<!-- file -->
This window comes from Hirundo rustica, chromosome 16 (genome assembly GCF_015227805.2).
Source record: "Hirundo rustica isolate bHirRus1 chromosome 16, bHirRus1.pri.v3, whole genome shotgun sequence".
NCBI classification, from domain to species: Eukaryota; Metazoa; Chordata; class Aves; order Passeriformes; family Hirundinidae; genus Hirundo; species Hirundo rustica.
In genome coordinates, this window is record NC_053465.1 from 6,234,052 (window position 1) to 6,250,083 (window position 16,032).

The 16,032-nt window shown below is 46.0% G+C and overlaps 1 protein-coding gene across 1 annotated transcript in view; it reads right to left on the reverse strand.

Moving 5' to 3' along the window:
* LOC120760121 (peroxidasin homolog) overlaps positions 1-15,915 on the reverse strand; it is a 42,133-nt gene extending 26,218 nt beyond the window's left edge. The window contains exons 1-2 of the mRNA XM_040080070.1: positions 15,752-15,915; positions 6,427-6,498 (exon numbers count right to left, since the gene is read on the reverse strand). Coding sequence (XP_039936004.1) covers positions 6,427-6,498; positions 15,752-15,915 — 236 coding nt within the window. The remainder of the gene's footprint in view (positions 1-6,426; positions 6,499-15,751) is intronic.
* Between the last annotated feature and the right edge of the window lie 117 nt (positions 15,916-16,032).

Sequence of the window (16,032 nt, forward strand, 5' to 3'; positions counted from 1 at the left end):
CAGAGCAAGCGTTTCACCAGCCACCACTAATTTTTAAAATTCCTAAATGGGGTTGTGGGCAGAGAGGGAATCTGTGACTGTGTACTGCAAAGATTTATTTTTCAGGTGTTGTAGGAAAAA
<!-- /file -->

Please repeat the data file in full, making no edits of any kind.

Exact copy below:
This window comes from Hirundo rustica, chromosome 16 (genome assembly GCF_015227805.2).
Source record: "Hirundo rustica isolate bHirRus1 chromosome 16, bHirRus1.pri.v3, whole genome shotgun sequence".
NCBI classification, from domain to species: Eukaryota; Metazoa; Chordata; class Aves; order Passeriformes; family Hirundinidae; genus Hirundo; species Hirundo rustica.
In genome coordinates, this window is record NC_053465.1 from 6,234,052 (window position 1) to 6,250,083 (window position 16,032).

The 16,032-nt window shown below is 46.0% G+C and overlaps 1 protein-coding gene across 1 annotated transcript in view; it reads right to left on the reverse strand.

Moving 5' to 3' along the window:
* LOC120760121 (peroxidasin homolog) overlaps positions 1-15,915 on the reverse strand; it is a 42,133-nt gene extending 26,218 nt beyond the window's left edge. The window contains exons 1-2 of the mRNA XM_040080070.1: positions 15,752-15,915; positions 6,427-6,498 (exon numbers count right to left, since the gene is read on the reverse strand). Coding sequence (XP_039936004.1) covers positions 6,427-6,498; positions 15,752-15,915 — 236 coding nt within the window. The remainder of the gene's footprint in view (positions 1-6,426; positions 6,499-15,751) is intronic.
* Between the last annotated feature and the right edge of the window lie 117 nt (positions 15,916-16,032).

Sequence of the window (16,032 nt, forward strand, 5' to 3'; positions counted from 1 at the left end):
CAGAGCAAGCGTTTCACCAGCCACCACTAATTTTTAAAATTCCTAAATGGGGTTGTGGGCAGAGAGGGAATCTGTGACTGTGTACTGCAAAGATTTATTTTTCAGGTGTTGTAGGAAAAA